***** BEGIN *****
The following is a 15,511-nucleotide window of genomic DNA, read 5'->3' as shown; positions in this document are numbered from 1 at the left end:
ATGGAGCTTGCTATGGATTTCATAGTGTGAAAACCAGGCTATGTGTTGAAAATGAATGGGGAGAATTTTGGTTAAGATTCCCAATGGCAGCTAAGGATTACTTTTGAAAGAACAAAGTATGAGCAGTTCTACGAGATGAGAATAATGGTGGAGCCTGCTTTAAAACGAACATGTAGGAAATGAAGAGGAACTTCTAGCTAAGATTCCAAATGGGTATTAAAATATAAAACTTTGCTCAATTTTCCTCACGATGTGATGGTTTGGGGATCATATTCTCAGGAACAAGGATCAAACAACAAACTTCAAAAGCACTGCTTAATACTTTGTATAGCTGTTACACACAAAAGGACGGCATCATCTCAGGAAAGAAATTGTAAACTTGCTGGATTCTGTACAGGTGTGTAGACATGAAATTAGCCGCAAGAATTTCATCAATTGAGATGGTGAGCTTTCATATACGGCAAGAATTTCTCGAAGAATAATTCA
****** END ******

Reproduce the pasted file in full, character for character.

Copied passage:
The following is a 15,511-nucleotide window of genomic DNA, read 5'->3' as shown; positions in this document are numbered from 1 at the left end:
ATGGAGCTTGCTATGGATTTCATAGTGTGAAAACCAGGCTATGTGTTGAAAATGAATGGGGAGAATTTTGGTTAAGATTCCCAATGGCAGCTAAGGATTACTTTTGAAAGAACAAAGTATGAGCAGTTCTACGAGATGAGAATAATGGTGGAGCCTGCTTTAAAACGAACATGTAGGAAATGAAGAGGAACTTCTAGCTAAGATTCCAAATGGGTATTAAAATATAAAACTTTGCTCAATTTTCCTCACGATGTGATGGTTTGGGGATCATATTCTCAGGAACAAGGATCAAACAACAAACTTCAAAAGCACTGCTTAATACTTTGTATAGCTGTTACACACAAAAGGACGGCATCATCTCAGGAAAGAAATTGTAAACTTGCTGGATTCTGTACAGGTGTGTAGACATGAAATTAGCCGCAAGAATTTCATCAATTGAGATGGTGAGCTTTCATATACGGCAAGAATTTCTCGAAGAATAATTCA